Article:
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Gen Y for Technology

1-Bye-Bye Baby BoomersBye-Bye Baby Boomers

As older Boomers reach retirement age, Gen Y and Gen X workers will be filling the gap. The workforce is expected to shift to Gen Y by 2020. This means businesses will need to adapt to a new set of expectations, attitudes and work preferences, including IT tools they like to use. This will be compounded by the industry’s adoption of cloud computing, bring-your-own-device (BYOD) philosophies and social media.

2-Employers Need to Tech-UpEmployers Need to Tech-Up

Thirty-two percent of Gen Y and 22 percent of Gen X survey respondents consider how savvy a potential employer is a significant factor in job selection. This compares with only 19 percent of Baby Boomers.

3-Getting Good GradesGetting Good Grades

About 50 percent of survey respondents said their employers were either cutting-edge or in the “upper tier” in their use of technology. When describing their own skills, 22 percent of Gen Y respondents said they had cutting-edge tech skills, while 43 percent believe they have upper- tier use of technology.

4-Tech at WorkTech at Work

The survey finds that 74 percent of Gen Y workers used a smartphone for work in the last year, compared with 37 percent of Baby Boomers. BYOD is a big trend for younger workers; 61 percent of 20-somethings and 59 percent of 30-somethings said they use a personal device or application for work.

5-Tech Gender GapTech Gender Gap

While 65 percent of males said they used a smartphone for work compared with 44 percent of females, 72 percent of males used a laptop for work versus 55 percent of females.

6-Everybody Agrees Microsoft Leads in Software AppsEverybody Agrees Microsoft Leads in Software Apps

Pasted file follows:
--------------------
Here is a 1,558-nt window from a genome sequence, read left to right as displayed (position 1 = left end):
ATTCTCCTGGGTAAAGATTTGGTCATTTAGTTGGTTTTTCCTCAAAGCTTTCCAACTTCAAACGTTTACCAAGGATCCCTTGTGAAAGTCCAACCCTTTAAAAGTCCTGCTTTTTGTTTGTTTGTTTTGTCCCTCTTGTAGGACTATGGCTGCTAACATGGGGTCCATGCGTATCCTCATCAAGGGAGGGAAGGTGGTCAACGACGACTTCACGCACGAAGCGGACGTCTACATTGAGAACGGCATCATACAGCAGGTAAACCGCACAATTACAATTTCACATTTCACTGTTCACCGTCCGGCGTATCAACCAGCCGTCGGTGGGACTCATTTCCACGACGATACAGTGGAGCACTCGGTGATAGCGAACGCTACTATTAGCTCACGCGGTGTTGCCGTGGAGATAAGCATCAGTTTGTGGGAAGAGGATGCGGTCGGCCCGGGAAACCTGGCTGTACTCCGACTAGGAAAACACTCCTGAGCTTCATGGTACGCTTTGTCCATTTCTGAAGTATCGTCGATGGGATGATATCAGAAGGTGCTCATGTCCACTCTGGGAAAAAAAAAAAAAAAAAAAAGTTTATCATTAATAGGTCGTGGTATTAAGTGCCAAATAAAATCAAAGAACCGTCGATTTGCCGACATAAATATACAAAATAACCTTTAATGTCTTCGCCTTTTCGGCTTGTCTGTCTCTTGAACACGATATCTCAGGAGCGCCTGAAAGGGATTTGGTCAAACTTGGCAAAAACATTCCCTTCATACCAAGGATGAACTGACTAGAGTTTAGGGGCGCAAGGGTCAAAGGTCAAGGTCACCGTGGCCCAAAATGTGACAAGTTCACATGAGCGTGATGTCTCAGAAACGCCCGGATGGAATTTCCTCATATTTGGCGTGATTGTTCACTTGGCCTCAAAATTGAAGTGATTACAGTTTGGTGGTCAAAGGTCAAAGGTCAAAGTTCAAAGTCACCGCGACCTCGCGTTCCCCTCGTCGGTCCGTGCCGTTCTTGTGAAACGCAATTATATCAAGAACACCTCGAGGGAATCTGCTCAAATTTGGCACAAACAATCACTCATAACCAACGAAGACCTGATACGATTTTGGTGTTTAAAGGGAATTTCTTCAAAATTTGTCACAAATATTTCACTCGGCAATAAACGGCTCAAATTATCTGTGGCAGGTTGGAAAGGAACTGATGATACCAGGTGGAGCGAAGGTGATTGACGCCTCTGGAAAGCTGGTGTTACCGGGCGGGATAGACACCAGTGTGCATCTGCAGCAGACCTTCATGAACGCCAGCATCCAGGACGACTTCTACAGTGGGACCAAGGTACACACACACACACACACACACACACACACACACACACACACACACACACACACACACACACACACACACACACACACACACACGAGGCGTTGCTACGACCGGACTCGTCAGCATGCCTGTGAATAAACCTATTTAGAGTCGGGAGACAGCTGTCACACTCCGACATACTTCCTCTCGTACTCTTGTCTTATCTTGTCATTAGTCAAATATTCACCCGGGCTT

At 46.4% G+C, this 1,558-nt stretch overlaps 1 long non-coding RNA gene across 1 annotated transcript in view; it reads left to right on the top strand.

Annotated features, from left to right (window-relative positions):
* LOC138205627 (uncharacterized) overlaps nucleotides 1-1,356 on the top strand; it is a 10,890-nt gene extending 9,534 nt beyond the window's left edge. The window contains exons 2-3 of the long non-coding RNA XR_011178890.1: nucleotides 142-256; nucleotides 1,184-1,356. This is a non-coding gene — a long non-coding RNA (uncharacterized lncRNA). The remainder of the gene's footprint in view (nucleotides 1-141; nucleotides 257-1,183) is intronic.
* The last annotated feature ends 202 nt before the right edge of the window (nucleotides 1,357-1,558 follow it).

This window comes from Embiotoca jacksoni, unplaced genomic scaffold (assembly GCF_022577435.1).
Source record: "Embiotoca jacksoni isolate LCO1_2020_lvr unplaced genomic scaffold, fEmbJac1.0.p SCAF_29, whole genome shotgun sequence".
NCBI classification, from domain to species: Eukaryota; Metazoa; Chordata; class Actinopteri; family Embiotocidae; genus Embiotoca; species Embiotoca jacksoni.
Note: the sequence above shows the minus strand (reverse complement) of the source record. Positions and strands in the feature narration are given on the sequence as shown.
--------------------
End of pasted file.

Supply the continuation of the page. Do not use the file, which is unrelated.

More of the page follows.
Most office workers prefer Microsoft software apps. Nearly nine in 10 workers used MS Word in the last year and another seven in 10 used MS Excel. The percentages held across every age bracket from their 20s to 60s, ranging from 86 percent to 88 percent of survey respondents. However, younger workers are twice as likely to use alternative word processing or productivity apps.

7-Training Is Tops for Gen YTraining Is Tops for Gen Y

Although 75 percent of respondents participated in mandatory or voluntary training over the past 12 months, Gen Y workers participated in voluntary training at a higher rate than any other age bracket.

8-Gen Y Prefers E-LearningGen Y Prefers E-Learning

Employers will need to bolster their e-learning training programs to keep their younger workers happy. Thirty-four percent of all survey respondents participated in e-learning over the past 12 months, but the biggest participants were Gen Y workers with 45 percent of them using this as a method of training.

9-Tech SatisfactionTech Satisfaction

Three out of four employees are satisfied with their employer’s ability to repair, troubleshoot, and maintain devices and applications. However, they fully expect IT support service needs to grow, according to 50 percent of Gen Y, 48 percent of Gen X and 42 percent of Baby Boomer respondents.

10-Resolve IT Issues FasterResolve IT Issues Faster

Survey respondents in all age brackets agreed they want faster support/resolution of IT issues. Sixty percent of Gen Y, 53 percent of Gen X and 53 percent of Baby Boomers rank faster support as their key preference for improving IT support. This is followed by more proactive maintenance so issues are addressed before becoming a big problem, according to 37 percent of Gen Y, 47 percent of Gen X and 40 percent of Baby Boomer respondents.